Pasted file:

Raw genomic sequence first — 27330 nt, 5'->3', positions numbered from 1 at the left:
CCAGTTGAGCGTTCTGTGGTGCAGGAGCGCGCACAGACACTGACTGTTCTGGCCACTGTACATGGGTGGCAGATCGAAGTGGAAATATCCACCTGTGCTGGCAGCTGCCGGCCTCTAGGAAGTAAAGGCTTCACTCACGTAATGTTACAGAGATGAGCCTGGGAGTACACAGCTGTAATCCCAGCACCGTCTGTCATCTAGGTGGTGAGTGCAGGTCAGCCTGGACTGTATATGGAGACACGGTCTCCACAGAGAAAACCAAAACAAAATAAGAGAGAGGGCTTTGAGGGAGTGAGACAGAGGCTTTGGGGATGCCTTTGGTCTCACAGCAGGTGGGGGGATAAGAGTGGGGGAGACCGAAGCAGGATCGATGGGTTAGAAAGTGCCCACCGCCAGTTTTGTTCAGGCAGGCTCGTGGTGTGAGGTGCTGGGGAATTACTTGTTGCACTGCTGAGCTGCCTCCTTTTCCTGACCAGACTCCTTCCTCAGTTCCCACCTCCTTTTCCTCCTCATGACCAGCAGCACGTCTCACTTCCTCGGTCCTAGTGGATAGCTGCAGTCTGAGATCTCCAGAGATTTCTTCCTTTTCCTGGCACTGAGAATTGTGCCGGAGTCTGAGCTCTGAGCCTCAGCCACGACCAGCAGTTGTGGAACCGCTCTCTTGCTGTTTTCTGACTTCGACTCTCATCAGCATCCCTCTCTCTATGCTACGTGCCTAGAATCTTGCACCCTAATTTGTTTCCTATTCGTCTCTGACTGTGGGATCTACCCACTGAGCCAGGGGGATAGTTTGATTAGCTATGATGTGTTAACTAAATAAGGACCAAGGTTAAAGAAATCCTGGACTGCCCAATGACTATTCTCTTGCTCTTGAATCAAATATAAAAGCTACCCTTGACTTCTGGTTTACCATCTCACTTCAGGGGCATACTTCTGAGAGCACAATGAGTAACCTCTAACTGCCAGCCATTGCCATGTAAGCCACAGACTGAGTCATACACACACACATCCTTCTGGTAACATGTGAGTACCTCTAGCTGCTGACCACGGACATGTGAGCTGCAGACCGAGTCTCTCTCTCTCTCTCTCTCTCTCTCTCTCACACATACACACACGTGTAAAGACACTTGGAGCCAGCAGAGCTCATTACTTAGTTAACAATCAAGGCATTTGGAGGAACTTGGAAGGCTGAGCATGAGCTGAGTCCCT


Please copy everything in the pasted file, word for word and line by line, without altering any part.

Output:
Raw genomic sequence first — 27330 nt, 5'->3', positions numbered from 1 at the left:
CCAGTTGAGCGTTCTGTGGTGCAGGAGCGCGCACAGACACTGACTGTTCTGGCCACTGTACATGGGTGGCAGATCGAAGTGGAAATATCCACCTGTGCTGGCAGCTGCCGGCCTCTAGGAAGTAAAGGCTTCACTCACGTAATGTTACAGAGATGAGCCTGGGAGTACACAGCTGTAATCCCAGCACCGTCTGTCATCTAGGTGGTGAGTGCAGGTCAGCCTGGACTGTATATGGAGACACGGTCTCCACAGAGAAAACCAAAACAAAATAAGAGAGAGGGCTTTGAGGGAGTGAGACAGAGGCTTTGGGGATGCCTTTGGTCTCACAGCAGGTGGGGGGATAAGAGTGGGGGAGACCGAAGCAGGATCGATGGGTTAGAAAGTGCCCACCGCCAGTTTTGTTCAGGCAGGCTCGTGGTGTGAGGTGCTGGGGAATTACTTGTTGCACTGCTGAGCTGCCTCCTTTTCCTGACCAGACTCCTTCCTCAGTTCCCACCTCCTTTTCCTCCTCATGACCAGCAGCACGTCTCACTTCCTCGGTCCTAGTGGATAGCTGCAGTCTGAGATCTCCAGAGATTTCTTCCTTTTCCTGGCACTGAGAATTGTGCCGGAGTCTGAGCTCTGAGCCTCAGCCACGACCAGCAGTTGTGGAACCGCTCTCTTGCTGTTTTCTGACTTCGACTCTCATCAGCATCCCTCTCTCTATGCTACGTGCCTAGAATCTTGCACCCTAATTTGTTTCCTATTCGTCTCTGACTGTGGGATCTACCCACTGAGCCAGGGGGATAGTTTGATTAGCTATGATGTGTTAACTAAATAAGGACCAAGGTTAAAGAAATCCTGGACTGCCCAATGACTATTCTCTTGCTCTTGAATCAAATATAAAAGCTACCCTTGACTTCTGGTTTACCATCTCACTTCAGGGGCATACTTCTGAGAGCACAATGAGTAACCTCTAACTGCCAGCCATTGCCATGTAAGCCACAGACTGAGTCATACACACACACATCCTTCTGGTAACATGTGAGTACCTCTAGCTGCTGACCACGGACATGTGAGCTGCAGACCGAGTCTCTCTCTCTCTCTCTCTCTCTCTCTCTCACACATACACACACGTGTAAAGACACTTGGAGCCAGCAGAGCTCATTACTTAGTTAACAATCAAGGCATTTGGAGGAACTTGGAAGGCTGAGCATGAGCTGAGTCCCT